“But if needed, I would make sure that while conducting and presiding over the meetings that they would be run with respect. We need to respect each other, conduct ourselves in a professional manner and concentrate on the business of the city in order to move the city forward. We don’t need to concentrate on the personalities of each individual on council. Put the city first, not personal agendas.”

TDA: The city has faced numerous crises and problems the past 18 months including the deadly shooting of Andrew Brown Jr., the hiring and firing of a city manager and the subsequent hiring of different short and long-term interim managers and problems with the city’s financial books among others. As mayor what would you do to instill public confidence in city government?

Young: “To say that the city has been through a lot in the past 18 months is an understatement. We need to instill confidence back into city government and into the community from the top. I believe it will take a candidate such as myself that has a proven track record of being a strong and stable leader, a leader who can always make the right choices when faced with the most difficult vote to accomplish this.

“When I am mayor the first order of business will be to have a townhall meeting where I can share as much information with the community as possible without divulging any of our confidential information. This will dispel some of the false narratives that has been put out into the community and have a dialogue to inform and educate ourselves together on issues and ideas that hopefully will be bringing forth solutions.

“Some of the topics would be city management, community policing, budgets and audits and infrastructure. Along with council, I would promote round table discussions. This would give the community an opportunity to provide input that would give the mayor and council an opportunity to seek solutions to problems within their communities. The most important value I will bring to the table will be to listen. Let the community be heard.”

Rivers: “Transparency and communication are the key to solving these problems and allowing the council to make the decisions. As mayor, I will consistently put forth ideas and policies. Then, council shall debate each issue thoroughly and then vote on it.”

Williams: “Communication goes a long way towards earning back trust once it’s lost. I would issue a quarterly report made publicly available on what the council has accomplished, where we have spent taxpayers’ money, and what plans are in the works.

“I will ask that controversial issues be brought to public forum or by referendum to the voters. I will seek a forensic audit of where money has gone for the last two years and make that information available to the public. I will host regular public forums to allow all citizens the opportunity to speak about issues that come before us.

“I will vet our staff better before they are hired. We are paying enough for various positions to not settle for employees who are not the best candidates. In my personal life, I ensure I get my money’s worth. I want the same thing for Elizabeth City. If we are paying well for a job, that job needs to be performed well. There is always someone looking for an opportunity that will do a better job than a person who doesn’t take pride in doing their best work. With a good staff working hard for all citizens comes improvement.”

TDA: Elizabeth City is a diverse city with a lot of different points of view. Because of that, it’s important that the city’s mayor be able to work with many different types of people. Can you name a project or activity that you worked on that involved people of different races, political points of view, or other differences and what was the outcome?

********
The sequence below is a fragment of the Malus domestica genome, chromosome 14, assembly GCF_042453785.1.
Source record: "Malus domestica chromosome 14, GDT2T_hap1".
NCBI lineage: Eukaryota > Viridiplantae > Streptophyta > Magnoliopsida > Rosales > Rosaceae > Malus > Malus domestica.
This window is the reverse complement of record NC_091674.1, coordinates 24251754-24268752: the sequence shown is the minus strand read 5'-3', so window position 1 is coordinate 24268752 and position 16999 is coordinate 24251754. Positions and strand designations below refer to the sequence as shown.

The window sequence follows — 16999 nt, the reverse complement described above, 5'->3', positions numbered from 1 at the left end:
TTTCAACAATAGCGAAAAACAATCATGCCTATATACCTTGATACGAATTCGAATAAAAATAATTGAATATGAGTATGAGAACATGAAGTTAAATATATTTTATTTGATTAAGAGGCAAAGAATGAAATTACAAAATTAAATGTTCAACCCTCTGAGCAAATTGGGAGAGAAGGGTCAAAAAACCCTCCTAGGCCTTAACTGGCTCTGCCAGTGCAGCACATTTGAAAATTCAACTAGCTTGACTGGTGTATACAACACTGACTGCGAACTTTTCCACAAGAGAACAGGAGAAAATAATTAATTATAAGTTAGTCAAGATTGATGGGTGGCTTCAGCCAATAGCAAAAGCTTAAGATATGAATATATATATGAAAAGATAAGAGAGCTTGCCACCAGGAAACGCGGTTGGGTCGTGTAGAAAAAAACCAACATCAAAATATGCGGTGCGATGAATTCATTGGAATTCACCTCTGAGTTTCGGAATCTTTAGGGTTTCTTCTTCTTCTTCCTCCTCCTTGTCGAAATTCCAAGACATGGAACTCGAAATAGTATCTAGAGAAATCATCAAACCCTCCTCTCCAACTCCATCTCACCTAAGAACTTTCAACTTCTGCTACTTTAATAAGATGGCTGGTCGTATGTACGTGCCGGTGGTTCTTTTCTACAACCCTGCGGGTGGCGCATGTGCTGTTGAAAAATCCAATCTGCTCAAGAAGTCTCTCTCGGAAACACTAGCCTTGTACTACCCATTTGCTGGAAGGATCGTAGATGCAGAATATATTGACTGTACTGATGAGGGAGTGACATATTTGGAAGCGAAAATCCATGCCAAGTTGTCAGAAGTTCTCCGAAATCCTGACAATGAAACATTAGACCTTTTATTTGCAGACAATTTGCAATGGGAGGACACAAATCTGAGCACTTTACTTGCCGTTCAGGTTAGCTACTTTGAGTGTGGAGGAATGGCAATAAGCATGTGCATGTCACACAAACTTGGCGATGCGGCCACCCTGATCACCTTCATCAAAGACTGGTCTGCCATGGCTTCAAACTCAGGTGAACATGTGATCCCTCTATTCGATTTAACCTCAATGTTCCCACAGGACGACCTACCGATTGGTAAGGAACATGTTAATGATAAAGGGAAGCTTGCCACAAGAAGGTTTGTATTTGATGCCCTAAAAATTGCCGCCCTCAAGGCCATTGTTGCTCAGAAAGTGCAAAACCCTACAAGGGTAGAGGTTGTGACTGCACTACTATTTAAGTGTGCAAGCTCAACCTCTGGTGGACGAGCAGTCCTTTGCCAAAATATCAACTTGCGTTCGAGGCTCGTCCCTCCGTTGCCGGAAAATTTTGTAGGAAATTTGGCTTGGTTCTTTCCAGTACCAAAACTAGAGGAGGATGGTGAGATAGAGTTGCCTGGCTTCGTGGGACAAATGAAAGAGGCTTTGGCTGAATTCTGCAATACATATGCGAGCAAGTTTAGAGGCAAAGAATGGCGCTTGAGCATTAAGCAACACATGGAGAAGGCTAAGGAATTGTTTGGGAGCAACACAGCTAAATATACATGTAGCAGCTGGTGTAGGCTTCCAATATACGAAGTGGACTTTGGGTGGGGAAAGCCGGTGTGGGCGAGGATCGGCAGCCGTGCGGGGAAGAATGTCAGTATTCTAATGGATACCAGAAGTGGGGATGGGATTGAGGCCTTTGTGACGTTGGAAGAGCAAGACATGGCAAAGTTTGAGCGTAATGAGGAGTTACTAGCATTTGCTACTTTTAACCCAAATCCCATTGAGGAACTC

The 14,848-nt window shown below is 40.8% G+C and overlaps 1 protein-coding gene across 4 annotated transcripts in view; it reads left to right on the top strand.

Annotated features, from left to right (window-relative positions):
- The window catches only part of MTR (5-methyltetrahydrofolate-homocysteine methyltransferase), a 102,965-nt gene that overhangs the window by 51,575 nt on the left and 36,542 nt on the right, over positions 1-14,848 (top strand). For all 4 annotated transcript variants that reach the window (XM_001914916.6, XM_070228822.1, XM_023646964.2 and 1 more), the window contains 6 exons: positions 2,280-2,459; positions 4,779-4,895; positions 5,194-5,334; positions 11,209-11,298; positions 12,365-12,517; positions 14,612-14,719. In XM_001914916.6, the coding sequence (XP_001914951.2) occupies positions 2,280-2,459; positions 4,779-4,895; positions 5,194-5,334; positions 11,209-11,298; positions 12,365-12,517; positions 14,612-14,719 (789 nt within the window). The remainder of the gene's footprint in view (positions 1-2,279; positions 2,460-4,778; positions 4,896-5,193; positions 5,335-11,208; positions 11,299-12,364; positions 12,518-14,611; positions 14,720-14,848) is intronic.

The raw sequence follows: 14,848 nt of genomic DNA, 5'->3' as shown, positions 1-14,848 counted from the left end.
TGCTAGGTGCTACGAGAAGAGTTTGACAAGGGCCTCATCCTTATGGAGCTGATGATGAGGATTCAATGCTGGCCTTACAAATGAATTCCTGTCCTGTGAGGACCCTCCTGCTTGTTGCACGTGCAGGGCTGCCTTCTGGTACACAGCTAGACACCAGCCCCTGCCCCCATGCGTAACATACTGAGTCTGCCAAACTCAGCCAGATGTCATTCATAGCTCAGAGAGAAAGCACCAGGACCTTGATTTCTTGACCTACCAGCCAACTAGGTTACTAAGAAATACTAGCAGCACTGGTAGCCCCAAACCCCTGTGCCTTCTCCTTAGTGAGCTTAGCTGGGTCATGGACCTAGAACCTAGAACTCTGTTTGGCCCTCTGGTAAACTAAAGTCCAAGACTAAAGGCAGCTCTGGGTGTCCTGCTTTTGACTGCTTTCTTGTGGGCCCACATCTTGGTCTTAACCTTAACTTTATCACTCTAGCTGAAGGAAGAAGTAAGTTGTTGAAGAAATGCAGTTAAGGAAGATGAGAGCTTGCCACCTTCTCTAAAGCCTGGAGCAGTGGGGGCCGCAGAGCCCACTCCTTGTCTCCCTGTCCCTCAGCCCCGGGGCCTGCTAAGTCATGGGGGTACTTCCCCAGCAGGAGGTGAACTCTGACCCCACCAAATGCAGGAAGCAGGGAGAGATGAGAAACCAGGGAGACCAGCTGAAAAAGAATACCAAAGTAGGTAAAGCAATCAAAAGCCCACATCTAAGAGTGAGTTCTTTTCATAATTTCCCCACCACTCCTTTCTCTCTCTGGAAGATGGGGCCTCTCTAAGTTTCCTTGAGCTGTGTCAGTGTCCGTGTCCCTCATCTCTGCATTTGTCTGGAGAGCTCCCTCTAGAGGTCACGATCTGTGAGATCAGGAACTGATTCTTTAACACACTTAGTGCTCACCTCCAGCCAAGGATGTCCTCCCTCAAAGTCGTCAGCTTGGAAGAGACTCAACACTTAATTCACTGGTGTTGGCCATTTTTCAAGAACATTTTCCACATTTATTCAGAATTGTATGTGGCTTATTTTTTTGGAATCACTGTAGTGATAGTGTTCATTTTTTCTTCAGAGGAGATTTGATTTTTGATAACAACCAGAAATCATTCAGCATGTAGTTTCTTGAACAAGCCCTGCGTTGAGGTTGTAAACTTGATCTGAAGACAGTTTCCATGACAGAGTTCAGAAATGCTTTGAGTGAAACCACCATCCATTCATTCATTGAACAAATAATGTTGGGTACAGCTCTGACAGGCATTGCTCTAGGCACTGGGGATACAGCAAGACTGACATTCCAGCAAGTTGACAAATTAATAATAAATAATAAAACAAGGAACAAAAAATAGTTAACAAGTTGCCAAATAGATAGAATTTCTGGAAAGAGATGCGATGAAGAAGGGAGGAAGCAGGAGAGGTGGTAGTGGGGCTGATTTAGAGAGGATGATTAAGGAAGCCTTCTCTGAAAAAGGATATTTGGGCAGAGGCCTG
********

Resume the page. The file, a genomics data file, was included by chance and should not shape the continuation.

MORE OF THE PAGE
Williams: “Before coming to Pasquotank, I had a successful and award-winning career in radio where I reached people from every walk of life. I trained many interns of all backgrounds for over a decade in radio, web design, and marketing. In Pasquotank, I started a political action committee in which I invited speakers that have engaged citizens throughout Elizabeth City and Pasquotank County. With the many speakers, we’ve brought Democrats, unaffiliated, and Republicans together to learn about North Carolina’s political history.

“By bringing these groups together we’ve been able to discuss many points of view with positive outcomes. I look forward to creating more opportunities for everyone to come together.”

Young: “I have worked in multiple settings that has afforded me the opportunity to work with numerous diverse groups. Those include the Visit Elizabeth City Tourism Board, Downtown Elizabeth City, Inc. board, E.C. Frightnights, American Legion, Connect EC, Police Athletic League and the Fraternal Order of Police.

“All of these different organizations have been very successful in their fields. The division in the city, I think this is one of our hardest problems facing Elizabeth City with one of the simplest solutions. Treat people the way you want to be treated. Show someone else’s family the love and respect that you would want your family to be shown. If we all live by these rules it will transform Elizabeth City into one community.”

Rivers: “I reflect upon when I was on council when a hurricane hit our area and the community had needs not being meet. I organized a hurricane breakfast where the Elizabeth City councilors and candidates cooked and served the food, cleaned up and had fellowship together. The money from the ticket sales went to provide monetary assistance.

“It showed that we may disagree on issues but we all love serving our community. We had all the councilors from all of the wards and mayor, males and females, white and Black, Republican and Democrat and old and young serve our community.”


The Daily Advance: